Saturday, March 08, 2008

In the spirit of taking our first art test


Oh the joys of teaching! I've been grading tests today, and one of the assigned tasks was to draw a detail from a famous painting on a grid. While looking at the little piece of the painting (24 times!) I pondered one of its elements, which brought to mind a fun little art history trivia question.

The painting we used has a reflection in it and it is one of two famous paintings that have mirrored reflections that are incorrect. Both were done purposely by the individual artists, but neither reflection is realistically possible. Anyone know which two paintings I'm talking about? (BTW, there may be more than two; I only know of these two--but I'm not an expert!)

Here's a hint: they are both 19th century works. Have fun!

And before you go ponder what paintings have mirrors, take a look at this lovely Botticelli, The Madonna of the Magnificat. I spend quite a bit of time looking for paintings that exemplify the concepts I'm teaching and/or testing on, so my nose was buried in art books for a while this week. I found a wonderful reproduction of this painting in a book about Mary in art. So many times the reproductions are small, or, frequently in the case of the internet, dark, but this image was full page in an oversize book. It made me long to stand in front of the real thing and see the surface: is it glassy, or can you see his brushstrokes? Does the translucent paint have that lovely glow that so many oil paintings do? Are the details fine? Maybe some day I can see for myself. In the meantime I must content myself with dreams and lots of books!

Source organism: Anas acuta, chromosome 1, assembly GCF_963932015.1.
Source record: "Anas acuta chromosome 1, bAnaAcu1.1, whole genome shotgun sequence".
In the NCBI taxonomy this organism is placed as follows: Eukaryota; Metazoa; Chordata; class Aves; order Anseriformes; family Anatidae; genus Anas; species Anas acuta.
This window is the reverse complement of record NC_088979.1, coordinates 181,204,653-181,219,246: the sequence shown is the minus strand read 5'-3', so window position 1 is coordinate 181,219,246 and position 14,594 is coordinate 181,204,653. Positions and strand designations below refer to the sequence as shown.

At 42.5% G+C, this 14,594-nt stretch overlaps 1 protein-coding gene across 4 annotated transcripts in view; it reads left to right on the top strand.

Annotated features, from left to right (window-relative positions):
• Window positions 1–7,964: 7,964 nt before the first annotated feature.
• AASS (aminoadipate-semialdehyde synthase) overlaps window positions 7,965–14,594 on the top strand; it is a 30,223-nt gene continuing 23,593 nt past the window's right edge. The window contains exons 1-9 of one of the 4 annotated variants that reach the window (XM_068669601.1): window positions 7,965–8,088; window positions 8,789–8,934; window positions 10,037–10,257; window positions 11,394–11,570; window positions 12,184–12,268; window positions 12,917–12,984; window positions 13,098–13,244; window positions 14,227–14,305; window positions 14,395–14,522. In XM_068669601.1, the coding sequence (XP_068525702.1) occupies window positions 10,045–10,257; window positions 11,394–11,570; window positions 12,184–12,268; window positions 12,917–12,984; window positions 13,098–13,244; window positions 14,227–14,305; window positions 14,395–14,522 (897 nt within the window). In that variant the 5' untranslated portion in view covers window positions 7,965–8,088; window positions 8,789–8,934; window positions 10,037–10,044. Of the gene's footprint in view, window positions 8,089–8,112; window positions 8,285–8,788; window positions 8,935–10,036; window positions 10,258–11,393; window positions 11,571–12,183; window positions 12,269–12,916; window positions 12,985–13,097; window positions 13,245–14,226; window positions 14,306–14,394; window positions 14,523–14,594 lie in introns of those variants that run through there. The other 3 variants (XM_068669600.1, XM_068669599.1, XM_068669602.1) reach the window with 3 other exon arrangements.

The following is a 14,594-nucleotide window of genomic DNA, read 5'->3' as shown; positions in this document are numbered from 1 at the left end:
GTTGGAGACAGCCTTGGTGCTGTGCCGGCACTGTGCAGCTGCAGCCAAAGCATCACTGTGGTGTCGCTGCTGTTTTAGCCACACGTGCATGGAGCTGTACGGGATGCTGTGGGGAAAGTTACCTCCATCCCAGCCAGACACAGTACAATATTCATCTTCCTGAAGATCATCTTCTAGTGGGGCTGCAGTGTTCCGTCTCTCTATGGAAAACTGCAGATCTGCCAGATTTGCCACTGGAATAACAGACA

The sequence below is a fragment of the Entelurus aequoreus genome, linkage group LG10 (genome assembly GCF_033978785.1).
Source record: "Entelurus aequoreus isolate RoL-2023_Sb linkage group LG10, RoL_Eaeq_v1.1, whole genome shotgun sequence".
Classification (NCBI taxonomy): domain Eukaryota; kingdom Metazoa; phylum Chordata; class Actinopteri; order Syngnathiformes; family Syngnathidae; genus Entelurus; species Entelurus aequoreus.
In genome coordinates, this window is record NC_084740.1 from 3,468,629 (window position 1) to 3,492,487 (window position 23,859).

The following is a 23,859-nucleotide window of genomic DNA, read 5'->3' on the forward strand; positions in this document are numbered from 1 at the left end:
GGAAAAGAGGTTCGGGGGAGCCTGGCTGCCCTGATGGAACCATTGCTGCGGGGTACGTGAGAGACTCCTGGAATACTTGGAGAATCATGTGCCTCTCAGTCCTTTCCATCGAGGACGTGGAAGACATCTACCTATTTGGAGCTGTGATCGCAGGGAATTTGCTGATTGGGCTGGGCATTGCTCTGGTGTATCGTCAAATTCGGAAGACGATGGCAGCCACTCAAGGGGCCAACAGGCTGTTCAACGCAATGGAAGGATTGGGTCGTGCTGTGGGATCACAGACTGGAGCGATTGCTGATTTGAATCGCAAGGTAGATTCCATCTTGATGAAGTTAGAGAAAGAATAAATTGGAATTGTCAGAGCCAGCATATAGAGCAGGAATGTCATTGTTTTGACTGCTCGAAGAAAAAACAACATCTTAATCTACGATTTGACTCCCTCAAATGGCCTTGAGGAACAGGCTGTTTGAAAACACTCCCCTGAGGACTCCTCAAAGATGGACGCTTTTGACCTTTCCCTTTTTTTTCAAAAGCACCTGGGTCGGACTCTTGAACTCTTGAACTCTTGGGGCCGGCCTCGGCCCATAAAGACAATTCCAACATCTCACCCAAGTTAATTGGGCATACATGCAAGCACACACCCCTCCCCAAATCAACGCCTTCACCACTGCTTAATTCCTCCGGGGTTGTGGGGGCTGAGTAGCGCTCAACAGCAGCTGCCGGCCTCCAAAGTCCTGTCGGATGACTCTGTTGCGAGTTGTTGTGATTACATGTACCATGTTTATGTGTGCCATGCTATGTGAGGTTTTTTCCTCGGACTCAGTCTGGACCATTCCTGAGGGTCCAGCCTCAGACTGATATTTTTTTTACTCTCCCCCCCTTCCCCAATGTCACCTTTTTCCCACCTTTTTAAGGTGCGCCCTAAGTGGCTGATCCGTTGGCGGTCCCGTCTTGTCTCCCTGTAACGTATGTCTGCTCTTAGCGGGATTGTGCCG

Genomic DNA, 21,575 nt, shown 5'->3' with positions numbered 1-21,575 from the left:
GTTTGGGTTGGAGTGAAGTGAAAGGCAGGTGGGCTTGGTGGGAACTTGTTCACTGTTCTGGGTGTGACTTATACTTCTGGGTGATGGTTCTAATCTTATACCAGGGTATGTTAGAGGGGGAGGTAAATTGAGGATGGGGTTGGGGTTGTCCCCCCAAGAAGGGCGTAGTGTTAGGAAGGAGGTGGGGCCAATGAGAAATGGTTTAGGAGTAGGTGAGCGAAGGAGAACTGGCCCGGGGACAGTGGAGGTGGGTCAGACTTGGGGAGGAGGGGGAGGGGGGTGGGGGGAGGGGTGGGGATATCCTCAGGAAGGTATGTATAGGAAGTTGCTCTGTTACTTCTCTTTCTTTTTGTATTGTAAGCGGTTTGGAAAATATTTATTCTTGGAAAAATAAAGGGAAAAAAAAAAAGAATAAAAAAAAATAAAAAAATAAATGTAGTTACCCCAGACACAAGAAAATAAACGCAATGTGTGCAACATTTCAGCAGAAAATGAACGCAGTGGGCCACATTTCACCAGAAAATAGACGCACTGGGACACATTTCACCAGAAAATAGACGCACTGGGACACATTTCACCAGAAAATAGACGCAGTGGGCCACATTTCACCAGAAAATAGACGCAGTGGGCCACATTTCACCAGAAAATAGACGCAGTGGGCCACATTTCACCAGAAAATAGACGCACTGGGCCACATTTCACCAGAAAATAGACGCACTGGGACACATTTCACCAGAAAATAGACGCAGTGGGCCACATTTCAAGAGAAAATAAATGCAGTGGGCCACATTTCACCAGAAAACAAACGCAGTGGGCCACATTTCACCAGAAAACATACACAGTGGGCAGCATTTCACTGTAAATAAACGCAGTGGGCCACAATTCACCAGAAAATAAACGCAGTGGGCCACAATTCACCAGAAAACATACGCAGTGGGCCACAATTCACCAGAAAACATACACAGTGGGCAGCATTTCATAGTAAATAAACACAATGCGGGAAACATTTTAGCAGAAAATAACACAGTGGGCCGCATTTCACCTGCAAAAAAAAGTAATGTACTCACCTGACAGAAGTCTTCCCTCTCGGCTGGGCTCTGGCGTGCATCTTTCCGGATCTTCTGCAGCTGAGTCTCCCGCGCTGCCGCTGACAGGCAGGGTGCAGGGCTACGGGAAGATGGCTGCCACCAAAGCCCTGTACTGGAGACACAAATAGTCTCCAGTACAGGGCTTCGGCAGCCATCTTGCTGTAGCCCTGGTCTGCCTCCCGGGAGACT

In case you're not familiar with the Magnificat, a beautiful passage from Luke 1:46-55, here it is:

And Mary said:
"My soul glorifies the Lord
and my spirit rejoices in God my Savior,
for he has been mindful
of the humble state of his servant.
From now on all generations will call me blessed,
for the Mighty One has done great things for me—
holy is his name.
His mercy extends to those who fear him,
from generation to generation.
He has performed mighty deeds with his arm;
he has scattered those who are proud in their inmost thoughts.
He has brought down rulers from their thrones
but has lifted up the humble.
He has filled the hungry with good things
but has sent the rich away empty.
He has helped his servant Israel,
remembering to be merciful
to Abraham and his descendants forever,
even as he said to our fathers."

Thanks to From Old Books for the scholar image at the top; Web Gallery for the Botticelli; and Biblegateway for the verse.

1 comment:

susanhbenford said...

Mystery of the Mirrored Reflection:

my immediate thought was of Velazquez's "Rockeby Venus", but then i read your criterion of 19th century. So, here's a proposition -- how about Whistler's "Symphony in White, No. 2: The Little White Girl" and Manet's "A Bar at the Folies-Bergere"?